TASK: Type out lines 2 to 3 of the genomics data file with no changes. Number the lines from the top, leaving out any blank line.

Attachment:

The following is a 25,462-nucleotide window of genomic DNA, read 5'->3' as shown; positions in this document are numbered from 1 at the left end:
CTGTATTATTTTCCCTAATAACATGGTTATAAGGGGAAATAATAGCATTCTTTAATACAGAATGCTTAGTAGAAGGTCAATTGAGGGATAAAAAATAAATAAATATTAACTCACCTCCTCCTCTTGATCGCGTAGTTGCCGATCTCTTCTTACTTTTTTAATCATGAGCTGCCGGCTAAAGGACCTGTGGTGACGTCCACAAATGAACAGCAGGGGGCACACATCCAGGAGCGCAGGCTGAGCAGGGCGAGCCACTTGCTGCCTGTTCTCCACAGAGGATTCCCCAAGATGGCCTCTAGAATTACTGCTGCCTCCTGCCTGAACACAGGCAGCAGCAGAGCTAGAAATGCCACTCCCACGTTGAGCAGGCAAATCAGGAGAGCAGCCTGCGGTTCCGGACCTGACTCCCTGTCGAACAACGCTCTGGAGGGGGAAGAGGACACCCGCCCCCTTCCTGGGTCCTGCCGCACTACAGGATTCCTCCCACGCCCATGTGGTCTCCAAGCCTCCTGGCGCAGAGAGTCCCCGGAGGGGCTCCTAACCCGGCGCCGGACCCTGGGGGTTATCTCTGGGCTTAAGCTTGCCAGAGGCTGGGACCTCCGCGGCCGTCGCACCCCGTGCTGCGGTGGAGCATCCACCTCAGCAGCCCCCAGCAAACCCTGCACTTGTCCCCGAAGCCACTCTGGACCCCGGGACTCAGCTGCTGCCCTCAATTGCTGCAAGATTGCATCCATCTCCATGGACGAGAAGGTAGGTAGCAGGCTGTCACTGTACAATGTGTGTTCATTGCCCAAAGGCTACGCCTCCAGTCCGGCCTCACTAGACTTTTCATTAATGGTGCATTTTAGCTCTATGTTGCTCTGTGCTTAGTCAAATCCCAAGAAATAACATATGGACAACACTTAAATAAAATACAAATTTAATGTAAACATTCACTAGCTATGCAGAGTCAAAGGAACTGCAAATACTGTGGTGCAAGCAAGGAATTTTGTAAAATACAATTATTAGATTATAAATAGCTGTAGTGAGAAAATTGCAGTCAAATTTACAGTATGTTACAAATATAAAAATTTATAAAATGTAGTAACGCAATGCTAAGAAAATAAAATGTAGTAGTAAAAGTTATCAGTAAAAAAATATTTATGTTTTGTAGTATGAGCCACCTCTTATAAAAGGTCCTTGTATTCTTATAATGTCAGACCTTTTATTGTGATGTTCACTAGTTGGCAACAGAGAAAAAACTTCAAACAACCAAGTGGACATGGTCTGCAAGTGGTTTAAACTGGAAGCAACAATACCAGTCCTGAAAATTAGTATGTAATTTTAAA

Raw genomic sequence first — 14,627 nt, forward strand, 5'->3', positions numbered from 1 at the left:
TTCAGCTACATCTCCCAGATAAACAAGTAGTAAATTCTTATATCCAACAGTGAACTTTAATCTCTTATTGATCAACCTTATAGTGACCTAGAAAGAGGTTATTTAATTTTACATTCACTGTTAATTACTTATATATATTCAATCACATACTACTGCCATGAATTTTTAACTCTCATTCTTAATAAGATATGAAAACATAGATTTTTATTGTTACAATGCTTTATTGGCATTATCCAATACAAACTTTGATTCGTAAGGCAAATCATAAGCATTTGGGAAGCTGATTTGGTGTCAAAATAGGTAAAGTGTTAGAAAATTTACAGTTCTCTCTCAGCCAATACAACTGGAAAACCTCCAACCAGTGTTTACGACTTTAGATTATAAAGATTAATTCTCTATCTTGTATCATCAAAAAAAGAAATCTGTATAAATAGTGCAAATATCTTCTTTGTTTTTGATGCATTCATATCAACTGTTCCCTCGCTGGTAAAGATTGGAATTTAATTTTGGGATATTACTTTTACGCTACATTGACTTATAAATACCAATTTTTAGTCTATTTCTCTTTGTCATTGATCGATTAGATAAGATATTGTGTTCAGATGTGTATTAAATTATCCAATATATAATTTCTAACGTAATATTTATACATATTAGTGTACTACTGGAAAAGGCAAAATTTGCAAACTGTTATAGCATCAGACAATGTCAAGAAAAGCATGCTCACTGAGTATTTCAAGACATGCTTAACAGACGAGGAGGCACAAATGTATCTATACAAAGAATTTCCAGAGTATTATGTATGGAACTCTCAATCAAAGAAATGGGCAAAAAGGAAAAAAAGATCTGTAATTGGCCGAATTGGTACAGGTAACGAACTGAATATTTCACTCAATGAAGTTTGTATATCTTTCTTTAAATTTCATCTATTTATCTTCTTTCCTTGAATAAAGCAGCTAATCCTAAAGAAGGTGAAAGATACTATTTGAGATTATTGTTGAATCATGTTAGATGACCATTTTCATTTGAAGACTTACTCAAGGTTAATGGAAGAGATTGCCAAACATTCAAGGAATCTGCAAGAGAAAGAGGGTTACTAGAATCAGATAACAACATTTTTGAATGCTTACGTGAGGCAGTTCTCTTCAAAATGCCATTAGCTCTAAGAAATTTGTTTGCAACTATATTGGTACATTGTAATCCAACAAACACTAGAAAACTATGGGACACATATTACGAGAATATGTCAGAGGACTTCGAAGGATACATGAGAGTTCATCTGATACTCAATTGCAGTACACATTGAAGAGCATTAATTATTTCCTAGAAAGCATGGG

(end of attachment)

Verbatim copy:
CTGTATTATTTTCCCTAATAACATGGTTATAAGGGGAAATAATAGCATTCTTTAATACAGAATGCTTAGTAGAAGGTCAATTGAGGGATAAAAAATAAATAAATATTAACTCACCTCCTCCTCTTGATCGCGTAGTTGCCGATCTCTTCTTACTTTTTTAATCATGAGCTGCCGGCTAAAGGACCTGTGGTGACGTCCACAAATGAACAGCAGGGGGCACACATCCAGGAGCGCAGGCTGAGCAGGGCGAGCCACTTGCTGCCTGTTCTCCACAGAGGATTCCCCAAGATGGCCTCTAGAATTACTGCTGCCTCCTGCCTGAACACAGGCAGCAGCAGAGCTAGAAATGCCACTCCCACGTTGAGCAGGCAAATCAGGAGAGCAGCCTGCGGTTCCGGACCTGACTCCCTGTCGAACAACGCTCTGGAGGGGGAAGAGGACACCCGCCCCCTTCCTGGGTCCTGCCGCACTACAGGATTCCTCCCACGCCCATGTGGTCTCCAAGCCTCCTGGCGCAGAGAGTCCCCGGAGGGGCTCCTAACCCGGCGCCGGACCCTGGGGGTTATCTCTGGGCTTAAGCTTGCCAGAGGCTGGGACCTCCGCGGCCGTCGCACCCCGTGCTGCGGTGGAGCATCCACCTCAGCAGCCCCCAGCAAACCCTGCACTTGTCCCCGAAGCCACTCTGGACCCCGGGACTCAGCTGCTGCCCTCAATTGCTGCAAGATTGCATCCATCTCCATGGACGAGAAGGTAGGTAGCAGGCTGTCACTGTACAATGTGTGTTCATTGCCCAAAGGCTACGCCTCCAGTCCGGCCTCACTAGACTTTTCATTAATGGTGCATTTTAGCTCTATGTTGCTCTGTGCTTAGTCAAATCCCAAGAAATAACATATGGACAACACTTAAATAAAATACAAATTTAATGTAAACATTCACTAGCTATGCAGAGTCAAAGGAACTGCAAATACTGTGGTGCAAGCAAGGAATTTTGTAAAATACAATTATTAGATTATAAATAGCTGTAGTGAGAAAATTGCAGTCAAATTTACAGTATGTTACAAATATAAAAATTTATAAAATGTAGTAACGCAATGCTAAGAAAATAAAATGTAGTAGTAAAAGTTATCAGTAAAAAAATATTTATGTTTTGTAGTATGAGCCACCTCTTATAAAAGGTCCTTGTATTCTTATAATGTCAGACCTTTTATTGTGATGTTCACTAGTTGGCAACAGAGAAAAAACTTCAAACAACCAAGTGGACATGGTCTGCAAGTGGTTTAAACTGGAAGCAACAATACCAGTCCTGAAAATTAGTATGTAATTTTAAA

Raw genomic sequence first — 14,627 nt, forward strand, 5'->3', positions numbered from 1 at the left: